Tag Archives: GMO

Genetic Engineering Will Not “Feed the World” CBAN

Many supporters of genetic engineering (also called genetic modifications or GM) argue that GM crops are needed to stop global hunger. They say the technology will increase crop yields and allow us to produce enough food to feed the world’s growing population.

But the world already produces enough food to feed 10 billion people, which is the number our population is predicted to reach by 2050. And where there is hunger, it is mainly a result of poverty and inequality, not insufficient food production.

The reality is that people go hungry today because they lack the money to buy food or because they do not have access to the land, water and the other resources they need to grow food themselves.GM crops do not address these causes of hunger and, so far, they are not increasing global food production.

GM CROPS DO NOT INCREASE GLOBAL FOOD PRODUCTION

The evidence to date shows that genetic engineering has not contributed to an increase in crop yields. Overall, conventionally bred non-GM varieties remain more effective and are less costly to develop. It is these seeds – not the GM traits added to them – that account for yield increases seen in crops like soy and corn. This explains why yields for corn and canola in Western Europe, where GM varieties are not grown, have increased at a similar rate to, or higher rate than North America where production is dominated by GM varieties.

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GMO Agriculture and the Narrative of Choice

Dissident Voice – Colin Todhunter – July 2, 2018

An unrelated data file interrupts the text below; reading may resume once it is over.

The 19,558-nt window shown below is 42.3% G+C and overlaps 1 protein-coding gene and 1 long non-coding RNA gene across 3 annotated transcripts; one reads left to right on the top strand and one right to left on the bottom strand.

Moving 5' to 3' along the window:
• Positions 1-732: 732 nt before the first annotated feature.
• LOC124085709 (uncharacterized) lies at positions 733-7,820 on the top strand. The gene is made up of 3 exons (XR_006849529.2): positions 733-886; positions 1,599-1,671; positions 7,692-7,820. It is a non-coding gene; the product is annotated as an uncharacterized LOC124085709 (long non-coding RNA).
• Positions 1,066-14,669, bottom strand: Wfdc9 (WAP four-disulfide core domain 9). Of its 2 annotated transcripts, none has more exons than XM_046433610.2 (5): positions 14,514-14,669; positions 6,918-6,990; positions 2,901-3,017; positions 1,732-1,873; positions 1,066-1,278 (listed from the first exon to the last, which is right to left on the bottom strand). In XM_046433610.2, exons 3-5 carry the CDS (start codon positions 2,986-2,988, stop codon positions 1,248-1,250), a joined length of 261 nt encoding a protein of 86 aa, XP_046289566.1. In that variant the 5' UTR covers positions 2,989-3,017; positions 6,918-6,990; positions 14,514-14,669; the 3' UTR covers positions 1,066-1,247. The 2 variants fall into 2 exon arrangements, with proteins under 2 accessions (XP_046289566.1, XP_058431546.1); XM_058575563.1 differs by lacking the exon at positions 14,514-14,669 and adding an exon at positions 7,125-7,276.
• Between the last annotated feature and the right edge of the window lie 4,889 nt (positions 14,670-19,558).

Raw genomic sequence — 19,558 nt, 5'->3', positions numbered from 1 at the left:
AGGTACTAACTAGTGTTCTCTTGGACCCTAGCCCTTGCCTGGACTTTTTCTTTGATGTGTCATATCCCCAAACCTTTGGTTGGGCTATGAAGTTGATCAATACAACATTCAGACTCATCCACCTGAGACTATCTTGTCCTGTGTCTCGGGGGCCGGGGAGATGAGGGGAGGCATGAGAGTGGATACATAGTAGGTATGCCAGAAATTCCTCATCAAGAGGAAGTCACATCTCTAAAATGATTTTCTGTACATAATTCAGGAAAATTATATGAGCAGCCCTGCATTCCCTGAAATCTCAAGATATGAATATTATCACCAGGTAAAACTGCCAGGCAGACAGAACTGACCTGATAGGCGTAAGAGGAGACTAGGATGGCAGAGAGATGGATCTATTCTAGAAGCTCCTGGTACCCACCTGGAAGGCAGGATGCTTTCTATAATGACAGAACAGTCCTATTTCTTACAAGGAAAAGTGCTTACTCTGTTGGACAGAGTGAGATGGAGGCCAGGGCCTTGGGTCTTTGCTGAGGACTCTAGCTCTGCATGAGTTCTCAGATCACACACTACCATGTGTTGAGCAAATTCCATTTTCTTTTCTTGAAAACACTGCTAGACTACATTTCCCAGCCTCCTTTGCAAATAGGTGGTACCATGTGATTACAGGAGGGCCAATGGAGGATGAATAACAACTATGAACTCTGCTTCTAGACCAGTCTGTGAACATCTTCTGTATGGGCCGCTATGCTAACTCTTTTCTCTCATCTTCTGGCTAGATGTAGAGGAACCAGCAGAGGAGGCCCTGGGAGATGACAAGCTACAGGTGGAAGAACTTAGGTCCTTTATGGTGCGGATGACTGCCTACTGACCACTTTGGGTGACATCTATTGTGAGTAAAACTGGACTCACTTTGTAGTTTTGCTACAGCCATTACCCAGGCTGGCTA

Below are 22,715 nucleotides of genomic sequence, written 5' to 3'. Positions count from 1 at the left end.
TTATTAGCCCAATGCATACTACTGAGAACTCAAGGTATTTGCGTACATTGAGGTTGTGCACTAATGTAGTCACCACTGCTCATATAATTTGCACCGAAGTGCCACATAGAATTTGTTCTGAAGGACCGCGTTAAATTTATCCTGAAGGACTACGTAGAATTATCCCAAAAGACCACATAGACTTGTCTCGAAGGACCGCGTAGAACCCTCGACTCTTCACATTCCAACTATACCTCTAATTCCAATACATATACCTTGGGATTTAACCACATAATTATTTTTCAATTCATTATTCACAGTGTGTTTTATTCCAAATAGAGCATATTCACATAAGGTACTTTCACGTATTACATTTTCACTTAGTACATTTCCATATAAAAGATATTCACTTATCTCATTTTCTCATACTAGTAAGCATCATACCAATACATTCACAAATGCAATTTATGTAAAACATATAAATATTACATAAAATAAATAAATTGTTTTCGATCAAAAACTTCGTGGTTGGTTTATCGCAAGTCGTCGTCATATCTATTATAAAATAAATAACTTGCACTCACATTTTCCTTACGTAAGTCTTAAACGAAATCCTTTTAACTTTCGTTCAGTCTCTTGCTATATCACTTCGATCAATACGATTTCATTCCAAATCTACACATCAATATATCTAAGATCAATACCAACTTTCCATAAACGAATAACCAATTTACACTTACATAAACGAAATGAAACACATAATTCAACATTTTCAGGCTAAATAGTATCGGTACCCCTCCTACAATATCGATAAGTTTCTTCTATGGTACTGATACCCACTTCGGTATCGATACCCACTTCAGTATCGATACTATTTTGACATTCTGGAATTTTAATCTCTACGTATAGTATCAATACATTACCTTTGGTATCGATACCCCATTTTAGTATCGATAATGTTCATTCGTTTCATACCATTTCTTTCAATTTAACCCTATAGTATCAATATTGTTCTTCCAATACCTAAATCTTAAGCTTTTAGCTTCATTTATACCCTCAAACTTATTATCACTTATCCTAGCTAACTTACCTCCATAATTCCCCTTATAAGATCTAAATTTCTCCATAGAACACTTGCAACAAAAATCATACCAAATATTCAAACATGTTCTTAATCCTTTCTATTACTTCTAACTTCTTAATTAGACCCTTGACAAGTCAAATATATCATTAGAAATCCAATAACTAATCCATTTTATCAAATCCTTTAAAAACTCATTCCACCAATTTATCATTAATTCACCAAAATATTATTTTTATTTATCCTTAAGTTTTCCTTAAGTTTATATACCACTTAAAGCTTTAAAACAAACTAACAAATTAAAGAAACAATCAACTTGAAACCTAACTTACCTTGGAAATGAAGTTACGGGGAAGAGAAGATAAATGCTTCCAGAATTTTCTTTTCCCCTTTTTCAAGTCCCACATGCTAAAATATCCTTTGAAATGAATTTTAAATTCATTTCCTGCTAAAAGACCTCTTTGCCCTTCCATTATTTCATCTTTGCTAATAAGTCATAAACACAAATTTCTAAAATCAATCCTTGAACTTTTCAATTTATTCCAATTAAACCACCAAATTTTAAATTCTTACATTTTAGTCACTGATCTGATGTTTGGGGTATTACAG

The pro-GMO lobby claim critics of the technology ‘deny farmers choice’. They say that farmers should have access to a range of tools and technologies. It is all about maximising choice and options. Taken at face value, who would want to deny choice?

At the same time, however, we do not want to end up offering a false choice (rolling out technologies that have little value and only serve to benefit those who control the technology), to unleash an innovation that has an adverse impact on those who do not use it or to manipulate a situation whereby only one option is available because other options have been deliberately made unavailable or less attractive. And we would certainly not wish to roll out a technology that traps farmers on a treadmill that they find difficult to get off.

When discussing choice, it is can be very convenient to focus on end processes (choices made available – or denied – to farmers at the farm level), while ignoring the procedures and decisions that were made in corporate boardrooms, by government agencies and by regulatory bodies which result in the shaping and roll-out of options.

Where GMOs are concerned, Steven Druker argues that the decision to commercialise GM seeds and food in the US was based on regulatory delinquency. Druker indicates that if the US Food and Drug Administration had heeded its own experts’ advice and publicly acknowledged their warnings about risk, the GM venture would have imploded and would have never gained traction.

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Background: Genetically Modified Wheat Contamination in Canada and the US

There are no genetically engineered (genetically modified or GM) wheat varieties approved anywhere in the world. None have ever been commercially grown and sold. However, field trials of different GM wheat varieties continue in Canada and the US, at undisclosed locations.

Contamination from Monsanto’s GM herbicide-tolerant wheat

 

Monsanto’s GM trait for glyphosate-tolerance was found in wheat plants growing on a road in southern Alberta in 2017, in a contamination incident reported by Canadian regulators on June 14, 2018.[i]

There have been three GM wheat contamination incidents reported in the US (2013, 2014, 2016), all with Monsanto’s GM herbicide-tolerant (glyphosate-tolerant) “Roundup Ready” wheat.

In 2004, Monsanto withdrew its request for approval of its GM “Roundup Ready” wheat in Canada and the US after protests from farmers and consumers along with resistance in the international market.

The last time Monsanto grew trials of its GM wheat in Canada was in 2004 (2005 in the US).[ii]

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What is GMO?